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Q&A: What Is At-Will Employment?

Question:

What is at-will employment?

Answer: Sarah, PHR, SHRM-CP, one of our HR Pros says…

In every U.S. state except Montana, employment is presumed to be at-will, meaning either the employer or the employee can legally terminate the employment relationship at any time, with or without notice, and with or without cause. The employer has not guaranteed employment for a period of time, and the employee has not promised to stay; therefore, either party can end the relationship without financial penalty. There are, however, exceptions and limitations to the at-will relationship, so employers should still be careful when terminating an employee.

A collective bargaining agreement or employment contract, for example, could change the relationship so that it’s no longer at-will. And it’s important to keep in mind that at-will employment does not permit an employer to terminate employment based on the employee exercising a legal right or belonging to a protected class (e.g., race, sex, religion, national origin); such a basis would be illegal and could lead to a discrimination claim.

Consequently, the safest way to terminate an employee is to have documentation that justifies the legitimate business reasons behind the termination. This documentation would include infractions of policy, instances of poor performance, and any disciplinary or corrective action taken. The more an employer can do to show that they gave a terminated employee the chance to improve, the better.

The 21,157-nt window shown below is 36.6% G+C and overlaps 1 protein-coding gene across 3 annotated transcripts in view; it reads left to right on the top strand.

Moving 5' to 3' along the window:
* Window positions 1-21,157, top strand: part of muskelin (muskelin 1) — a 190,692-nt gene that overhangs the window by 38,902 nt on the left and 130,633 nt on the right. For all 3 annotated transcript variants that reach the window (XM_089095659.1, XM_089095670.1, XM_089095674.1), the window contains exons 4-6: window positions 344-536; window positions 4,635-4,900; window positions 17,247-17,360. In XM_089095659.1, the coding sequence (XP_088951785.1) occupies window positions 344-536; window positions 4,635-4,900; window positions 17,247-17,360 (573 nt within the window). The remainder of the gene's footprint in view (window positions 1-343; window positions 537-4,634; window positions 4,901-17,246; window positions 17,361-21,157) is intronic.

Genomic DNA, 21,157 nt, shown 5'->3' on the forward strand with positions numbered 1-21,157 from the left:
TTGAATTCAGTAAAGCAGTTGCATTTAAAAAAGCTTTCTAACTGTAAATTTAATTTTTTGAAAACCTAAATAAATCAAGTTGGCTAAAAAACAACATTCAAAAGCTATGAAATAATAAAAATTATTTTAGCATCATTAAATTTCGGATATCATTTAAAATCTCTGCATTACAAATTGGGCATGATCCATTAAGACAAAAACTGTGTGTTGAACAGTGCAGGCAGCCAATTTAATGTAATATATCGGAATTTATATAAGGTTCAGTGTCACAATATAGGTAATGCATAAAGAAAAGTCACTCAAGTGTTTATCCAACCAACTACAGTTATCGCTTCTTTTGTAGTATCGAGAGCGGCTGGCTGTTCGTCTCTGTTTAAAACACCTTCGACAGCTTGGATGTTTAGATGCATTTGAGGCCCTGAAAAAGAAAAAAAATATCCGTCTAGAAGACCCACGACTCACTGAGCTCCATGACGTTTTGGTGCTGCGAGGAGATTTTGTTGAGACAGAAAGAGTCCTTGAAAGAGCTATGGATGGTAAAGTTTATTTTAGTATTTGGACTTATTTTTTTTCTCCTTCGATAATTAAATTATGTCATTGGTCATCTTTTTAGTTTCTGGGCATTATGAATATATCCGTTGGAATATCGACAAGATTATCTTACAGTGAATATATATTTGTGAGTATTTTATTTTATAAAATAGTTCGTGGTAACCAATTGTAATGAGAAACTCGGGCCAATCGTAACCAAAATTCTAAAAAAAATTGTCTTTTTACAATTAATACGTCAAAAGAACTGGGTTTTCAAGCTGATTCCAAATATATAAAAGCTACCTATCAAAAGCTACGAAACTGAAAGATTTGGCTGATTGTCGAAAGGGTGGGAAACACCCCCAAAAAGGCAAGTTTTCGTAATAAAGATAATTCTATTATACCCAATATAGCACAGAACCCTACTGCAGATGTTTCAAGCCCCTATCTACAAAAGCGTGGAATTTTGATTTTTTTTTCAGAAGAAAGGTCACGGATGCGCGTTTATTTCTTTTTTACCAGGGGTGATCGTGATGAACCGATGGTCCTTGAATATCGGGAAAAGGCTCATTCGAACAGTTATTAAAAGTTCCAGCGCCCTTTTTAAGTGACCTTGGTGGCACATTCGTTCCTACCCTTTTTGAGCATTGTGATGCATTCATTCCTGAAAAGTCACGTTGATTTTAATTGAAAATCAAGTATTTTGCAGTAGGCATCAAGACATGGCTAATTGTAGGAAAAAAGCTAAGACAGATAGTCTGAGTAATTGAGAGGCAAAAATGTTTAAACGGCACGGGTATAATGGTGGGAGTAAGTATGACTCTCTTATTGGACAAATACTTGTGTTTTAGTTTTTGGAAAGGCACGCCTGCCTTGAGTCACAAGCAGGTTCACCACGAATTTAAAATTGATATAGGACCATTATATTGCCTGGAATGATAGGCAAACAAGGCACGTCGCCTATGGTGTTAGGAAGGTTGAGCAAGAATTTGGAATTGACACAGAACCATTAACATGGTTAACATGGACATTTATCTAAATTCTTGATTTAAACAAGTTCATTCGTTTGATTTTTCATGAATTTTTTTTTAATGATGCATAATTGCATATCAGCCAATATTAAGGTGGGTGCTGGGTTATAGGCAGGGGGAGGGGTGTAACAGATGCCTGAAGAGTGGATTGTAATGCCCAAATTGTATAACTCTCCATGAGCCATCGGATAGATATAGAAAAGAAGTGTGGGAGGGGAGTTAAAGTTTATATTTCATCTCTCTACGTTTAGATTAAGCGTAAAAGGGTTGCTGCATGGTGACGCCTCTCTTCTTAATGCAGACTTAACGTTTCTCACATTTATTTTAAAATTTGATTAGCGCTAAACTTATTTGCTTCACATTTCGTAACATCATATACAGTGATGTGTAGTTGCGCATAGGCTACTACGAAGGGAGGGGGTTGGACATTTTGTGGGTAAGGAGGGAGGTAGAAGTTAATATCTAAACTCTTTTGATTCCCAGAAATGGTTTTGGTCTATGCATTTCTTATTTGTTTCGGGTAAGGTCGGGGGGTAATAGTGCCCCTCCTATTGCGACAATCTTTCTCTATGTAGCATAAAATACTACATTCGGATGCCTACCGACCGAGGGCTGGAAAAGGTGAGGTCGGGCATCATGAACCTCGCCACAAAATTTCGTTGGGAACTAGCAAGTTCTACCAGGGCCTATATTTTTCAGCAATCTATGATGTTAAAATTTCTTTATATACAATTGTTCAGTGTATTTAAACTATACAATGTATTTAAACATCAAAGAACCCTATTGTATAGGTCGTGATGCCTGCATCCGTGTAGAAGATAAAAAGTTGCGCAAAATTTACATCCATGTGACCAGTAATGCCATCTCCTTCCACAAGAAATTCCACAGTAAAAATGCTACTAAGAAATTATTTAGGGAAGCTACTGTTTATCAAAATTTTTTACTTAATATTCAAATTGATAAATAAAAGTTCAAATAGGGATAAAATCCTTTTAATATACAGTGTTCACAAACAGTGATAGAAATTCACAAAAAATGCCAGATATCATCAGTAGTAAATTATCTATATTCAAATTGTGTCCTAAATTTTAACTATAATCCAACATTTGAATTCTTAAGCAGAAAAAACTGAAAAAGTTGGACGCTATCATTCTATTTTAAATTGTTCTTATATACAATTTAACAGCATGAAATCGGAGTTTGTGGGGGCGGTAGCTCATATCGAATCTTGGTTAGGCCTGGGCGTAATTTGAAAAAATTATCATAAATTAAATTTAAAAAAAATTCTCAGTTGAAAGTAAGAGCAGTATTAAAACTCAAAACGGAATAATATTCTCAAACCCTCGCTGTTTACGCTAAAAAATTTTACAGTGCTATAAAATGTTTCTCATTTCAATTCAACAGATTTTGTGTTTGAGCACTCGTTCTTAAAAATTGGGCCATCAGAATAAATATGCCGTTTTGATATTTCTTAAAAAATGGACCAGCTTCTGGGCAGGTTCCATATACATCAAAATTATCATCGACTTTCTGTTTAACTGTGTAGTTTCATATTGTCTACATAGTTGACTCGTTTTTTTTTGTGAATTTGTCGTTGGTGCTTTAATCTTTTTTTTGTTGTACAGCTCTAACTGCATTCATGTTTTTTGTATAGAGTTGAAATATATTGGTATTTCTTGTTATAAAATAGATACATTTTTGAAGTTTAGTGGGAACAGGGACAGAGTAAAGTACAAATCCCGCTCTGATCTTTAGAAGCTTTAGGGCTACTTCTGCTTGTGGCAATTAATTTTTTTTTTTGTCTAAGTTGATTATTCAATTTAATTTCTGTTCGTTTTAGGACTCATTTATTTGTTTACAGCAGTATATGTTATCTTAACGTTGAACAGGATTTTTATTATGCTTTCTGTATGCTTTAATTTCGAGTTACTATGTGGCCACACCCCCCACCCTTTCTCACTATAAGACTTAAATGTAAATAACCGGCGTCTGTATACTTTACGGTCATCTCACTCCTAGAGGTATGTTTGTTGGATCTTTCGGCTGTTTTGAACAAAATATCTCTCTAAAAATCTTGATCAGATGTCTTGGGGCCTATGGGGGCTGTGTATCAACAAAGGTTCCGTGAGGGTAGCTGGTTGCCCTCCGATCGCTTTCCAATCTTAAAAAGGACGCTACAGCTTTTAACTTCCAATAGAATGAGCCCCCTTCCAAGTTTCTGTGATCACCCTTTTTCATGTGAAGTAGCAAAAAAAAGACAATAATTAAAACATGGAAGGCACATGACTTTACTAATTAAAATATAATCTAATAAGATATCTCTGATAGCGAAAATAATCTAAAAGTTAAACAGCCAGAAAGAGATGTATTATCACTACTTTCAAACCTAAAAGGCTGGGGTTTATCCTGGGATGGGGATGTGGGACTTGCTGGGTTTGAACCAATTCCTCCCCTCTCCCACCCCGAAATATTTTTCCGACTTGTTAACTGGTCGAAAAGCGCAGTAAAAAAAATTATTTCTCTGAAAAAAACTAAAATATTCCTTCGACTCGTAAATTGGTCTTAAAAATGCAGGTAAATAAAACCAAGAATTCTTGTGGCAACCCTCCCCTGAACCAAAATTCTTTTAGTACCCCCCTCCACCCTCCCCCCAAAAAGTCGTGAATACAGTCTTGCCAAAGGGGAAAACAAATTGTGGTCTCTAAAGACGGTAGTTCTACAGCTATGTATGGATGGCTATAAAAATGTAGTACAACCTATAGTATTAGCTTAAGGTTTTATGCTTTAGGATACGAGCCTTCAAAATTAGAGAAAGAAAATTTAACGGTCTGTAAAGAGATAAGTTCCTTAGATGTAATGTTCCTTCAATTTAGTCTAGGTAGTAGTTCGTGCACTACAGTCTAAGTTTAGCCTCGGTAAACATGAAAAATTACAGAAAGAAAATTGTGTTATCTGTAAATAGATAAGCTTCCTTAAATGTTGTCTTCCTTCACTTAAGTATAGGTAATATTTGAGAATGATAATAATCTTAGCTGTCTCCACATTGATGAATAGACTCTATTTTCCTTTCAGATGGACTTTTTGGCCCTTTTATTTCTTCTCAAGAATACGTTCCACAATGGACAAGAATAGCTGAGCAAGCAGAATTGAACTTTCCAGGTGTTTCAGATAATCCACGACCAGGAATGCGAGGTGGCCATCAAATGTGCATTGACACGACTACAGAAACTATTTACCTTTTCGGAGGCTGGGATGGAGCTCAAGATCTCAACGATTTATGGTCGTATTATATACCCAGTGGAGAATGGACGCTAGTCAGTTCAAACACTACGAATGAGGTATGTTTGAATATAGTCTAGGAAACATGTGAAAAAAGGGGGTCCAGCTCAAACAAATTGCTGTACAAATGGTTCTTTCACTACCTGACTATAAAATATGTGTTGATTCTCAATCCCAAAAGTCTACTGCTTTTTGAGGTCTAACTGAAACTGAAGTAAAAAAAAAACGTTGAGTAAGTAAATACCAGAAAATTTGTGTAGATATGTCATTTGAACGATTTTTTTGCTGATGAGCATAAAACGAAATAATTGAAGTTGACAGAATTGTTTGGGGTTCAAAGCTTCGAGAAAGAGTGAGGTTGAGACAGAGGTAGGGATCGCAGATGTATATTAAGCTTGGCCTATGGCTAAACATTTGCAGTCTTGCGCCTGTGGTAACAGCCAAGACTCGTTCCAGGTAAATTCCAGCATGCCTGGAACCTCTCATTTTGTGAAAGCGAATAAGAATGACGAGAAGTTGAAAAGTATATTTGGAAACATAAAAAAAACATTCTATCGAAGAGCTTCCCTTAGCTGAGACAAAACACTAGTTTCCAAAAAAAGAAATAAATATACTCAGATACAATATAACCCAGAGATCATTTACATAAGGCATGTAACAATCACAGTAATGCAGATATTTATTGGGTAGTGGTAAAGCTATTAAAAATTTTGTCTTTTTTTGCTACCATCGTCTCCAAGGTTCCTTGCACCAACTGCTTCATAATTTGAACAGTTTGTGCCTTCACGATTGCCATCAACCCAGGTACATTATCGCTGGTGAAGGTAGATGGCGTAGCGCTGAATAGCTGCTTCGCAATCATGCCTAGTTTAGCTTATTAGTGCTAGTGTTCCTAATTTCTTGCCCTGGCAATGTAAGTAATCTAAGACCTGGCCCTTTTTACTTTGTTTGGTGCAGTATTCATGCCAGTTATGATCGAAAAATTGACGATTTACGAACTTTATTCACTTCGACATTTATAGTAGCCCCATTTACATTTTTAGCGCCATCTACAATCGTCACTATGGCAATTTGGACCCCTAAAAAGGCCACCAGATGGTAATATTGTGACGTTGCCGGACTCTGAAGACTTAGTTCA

The bottom line is that while at-will employment makes it sound like you can terminate employees at any time, with or without notice, and with or without cause—and to a degree, you can—legitimate and documented business reasons are always your best bet.

Sarah, PHR, SHRM-CP

Sarah, PHR, SHRM-CP

Sarah has extensive Human Resources experience in the legal, software, security and property preservation industries. She has a Business Communications degree from Villa Julie College (now Stevenson University) and a master’s certificate in Human Resources Management and a Strategic Organizational Leadership certification from Villa Nova University. Sarah is also a member of the National Society of Human Resources Management and has managed the HR function for small startup companies to mid-sized/large organizations.

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